You will need to get one of four types of survey done on your property which will costs between £100 – £1000 depending on the type of survey you get done. The four types of survey are:

    Valuation Report – Very basic report that confirms the value of the property for the mortgage company.

    Condition Report – Introduced in 2011 it is designed for newer build property to confirm the condition of the property but doesn't include a valuation.

    Homebuyer Report – Confirms valuation and insurance rebuild costs and any defects that might need addressing.

    Structural Survey – Designed more for older properties or if you have any concerns of the structure of the property. Also ideal if you are planning to do any renovation work on the property.

    Time Taken To Pack

    There is then the cost of your time taken to packing and moving to your new property. Buying boxes and packing materials. Then buying more when you run out and realise you have more stuff than you think.

    Don’t forget you will need to hire a van to move all your possessions to your new property safely. or you you could however hire a company to do this for you.

    See our post 10 steps to stress free moving

    Decorating your new home

    Once you have moved into your new property, you'll probably want to decorate it to your taste and do some changes. Unless the property you are moving in to is exactly how you want it.

    Decorating can be done over time, but it is a cost that you will want to consider before choosing to move.

    Extend Your Existing Home

    Unless you are unhappy with your current home or not able to extend your home, it's probably more beneficial to extend your existing home. Investing back into your existing home the money you'd otherwise spend on moving costs (solicitors, stamp duty and surveys etc.)

    Can You Extend?

    Deciding to extend your property is a great return on investment. Adding an extension will normally add more value to your home than it will cost. So if you choose to sell in the future, you are not losing any money. But do you have the space to extend?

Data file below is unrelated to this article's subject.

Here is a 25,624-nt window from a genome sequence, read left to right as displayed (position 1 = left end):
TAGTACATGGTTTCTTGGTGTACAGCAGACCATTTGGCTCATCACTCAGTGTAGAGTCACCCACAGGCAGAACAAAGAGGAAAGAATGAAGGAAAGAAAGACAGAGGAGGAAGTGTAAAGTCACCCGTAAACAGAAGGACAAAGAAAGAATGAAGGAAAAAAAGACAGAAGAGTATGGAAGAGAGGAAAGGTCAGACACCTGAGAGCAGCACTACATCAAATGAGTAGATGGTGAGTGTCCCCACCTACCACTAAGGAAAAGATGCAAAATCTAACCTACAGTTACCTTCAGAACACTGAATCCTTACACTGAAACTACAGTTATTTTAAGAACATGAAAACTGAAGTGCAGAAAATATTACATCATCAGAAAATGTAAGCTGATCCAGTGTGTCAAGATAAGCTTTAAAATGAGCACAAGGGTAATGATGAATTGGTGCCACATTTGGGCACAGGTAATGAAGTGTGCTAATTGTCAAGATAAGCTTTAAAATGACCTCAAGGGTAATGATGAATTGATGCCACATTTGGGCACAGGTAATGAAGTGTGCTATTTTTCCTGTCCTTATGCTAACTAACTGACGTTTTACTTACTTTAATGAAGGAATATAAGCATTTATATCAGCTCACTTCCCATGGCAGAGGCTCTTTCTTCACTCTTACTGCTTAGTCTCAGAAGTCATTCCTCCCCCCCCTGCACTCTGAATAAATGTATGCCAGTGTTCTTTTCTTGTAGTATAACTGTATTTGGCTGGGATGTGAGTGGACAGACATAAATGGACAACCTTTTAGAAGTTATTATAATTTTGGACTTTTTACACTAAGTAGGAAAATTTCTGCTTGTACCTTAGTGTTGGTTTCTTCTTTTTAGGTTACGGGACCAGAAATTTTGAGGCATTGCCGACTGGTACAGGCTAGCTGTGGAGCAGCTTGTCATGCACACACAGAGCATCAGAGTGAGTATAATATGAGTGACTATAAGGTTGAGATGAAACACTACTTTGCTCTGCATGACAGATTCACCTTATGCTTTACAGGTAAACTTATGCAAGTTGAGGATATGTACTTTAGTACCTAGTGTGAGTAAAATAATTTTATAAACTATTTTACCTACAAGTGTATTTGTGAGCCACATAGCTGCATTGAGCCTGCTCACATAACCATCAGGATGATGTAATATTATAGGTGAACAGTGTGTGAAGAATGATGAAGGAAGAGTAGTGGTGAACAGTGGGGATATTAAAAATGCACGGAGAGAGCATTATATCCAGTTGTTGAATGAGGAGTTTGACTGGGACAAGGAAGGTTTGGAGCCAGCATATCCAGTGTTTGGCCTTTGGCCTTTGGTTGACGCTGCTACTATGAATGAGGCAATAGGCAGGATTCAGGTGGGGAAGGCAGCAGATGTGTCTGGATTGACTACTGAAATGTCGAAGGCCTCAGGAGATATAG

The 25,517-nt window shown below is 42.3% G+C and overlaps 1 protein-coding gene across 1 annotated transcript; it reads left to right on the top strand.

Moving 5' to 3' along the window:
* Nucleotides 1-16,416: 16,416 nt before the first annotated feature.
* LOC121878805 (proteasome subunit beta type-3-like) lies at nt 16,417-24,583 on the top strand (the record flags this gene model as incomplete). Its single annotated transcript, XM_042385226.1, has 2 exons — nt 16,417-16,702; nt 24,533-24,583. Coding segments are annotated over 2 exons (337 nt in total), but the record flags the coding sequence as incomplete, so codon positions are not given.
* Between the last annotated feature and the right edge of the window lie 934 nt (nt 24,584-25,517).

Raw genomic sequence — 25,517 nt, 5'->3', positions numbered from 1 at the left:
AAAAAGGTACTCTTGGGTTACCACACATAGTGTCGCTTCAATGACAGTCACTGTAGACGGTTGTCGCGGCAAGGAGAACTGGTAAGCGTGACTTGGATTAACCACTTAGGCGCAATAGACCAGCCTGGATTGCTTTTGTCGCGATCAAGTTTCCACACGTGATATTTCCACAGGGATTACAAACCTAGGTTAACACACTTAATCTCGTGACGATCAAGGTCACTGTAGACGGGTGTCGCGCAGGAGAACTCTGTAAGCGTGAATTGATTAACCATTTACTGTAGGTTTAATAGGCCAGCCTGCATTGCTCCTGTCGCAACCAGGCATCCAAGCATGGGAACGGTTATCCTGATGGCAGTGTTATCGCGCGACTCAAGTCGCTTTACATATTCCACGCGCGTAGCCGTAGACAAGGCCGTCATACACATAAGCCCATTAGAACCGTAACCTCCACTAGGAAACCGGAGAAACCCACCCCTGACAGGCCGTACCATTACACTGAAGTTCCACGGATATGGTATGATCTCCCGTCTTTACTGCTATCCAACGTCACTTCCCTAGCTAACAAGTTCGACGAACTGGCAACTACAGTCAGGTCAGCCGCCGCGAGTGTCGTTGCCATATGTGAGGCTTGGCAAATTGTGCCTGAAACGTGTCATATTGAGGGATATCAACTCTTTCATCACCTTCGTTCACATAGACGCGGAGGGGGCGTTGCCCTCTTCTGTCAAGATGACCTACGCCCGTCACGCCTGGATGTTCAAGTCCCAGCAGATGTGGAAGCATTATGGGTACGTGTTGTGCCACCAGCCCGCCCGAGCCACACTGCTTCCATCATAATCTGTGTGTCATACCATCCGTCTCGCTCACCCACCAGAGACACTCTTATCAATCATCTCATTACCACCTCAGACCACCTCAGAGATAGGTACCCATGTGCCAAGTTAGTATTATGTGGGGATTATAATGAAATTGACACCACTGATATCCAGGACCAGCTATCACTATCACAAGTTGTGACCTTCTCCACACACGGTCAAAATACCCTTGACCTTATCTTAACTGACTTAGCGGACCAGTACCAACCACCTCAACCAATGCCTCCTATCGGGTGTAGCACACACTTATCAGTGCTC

There are many places you can extend your existing property that include:

    • Loft Conversion
    • Side Extension
    • Above a garage
    • Rear extension
    • Basement
    • Front of House
    • Additional Building

    Which area you will extend and how to extend is something we covered in a blog post Home Extension Ideas.

    Now might be the perfect time to extend the home you currently own. The new fast track scheme for double storey extensions is set to increase the demand for builders in your area. Act now and contact local builders in your area to discuss your options for extending your home.

    You might even be able to apply for a green home grant of between £5,000 – £10,000 to help towards the cost of your extension.

    How much does an extension cost?

    The cost of an extension will depend on where you are in the country, the type of extension, type of materials used and the size of the extension. If you are considering extending your home and want to know the costs, you are best contacting local tradespeople for a quote. You can also check out our cost guides to get an idea.

    Summary of Moving v Extending

    In summary the cost of moving v the cost of the extension will be down to your personal circumstances. The cost of your property you want to buy, sell or extend will be a large factor in this.

    Currently, if you are buying a property below £500,000, you could currently save on the stamp duty costs, but will still have all the other costs of moving.

    If you have the space to extend at home, you could receive up to £10,000 in green home grants currently being offered. To receive the grant, you don't have to be extending your home. Contact local tradespeople today and see how you can benefit.

    Other posts that you might find useful:

    Home Extension Ideas

    Two Storey Extension – 2020 Rules

    Why Now Could Be a Great Time to Move

    How to Get a Green Home Grant

    Last updated by MyJobQuote on 1st September 2020.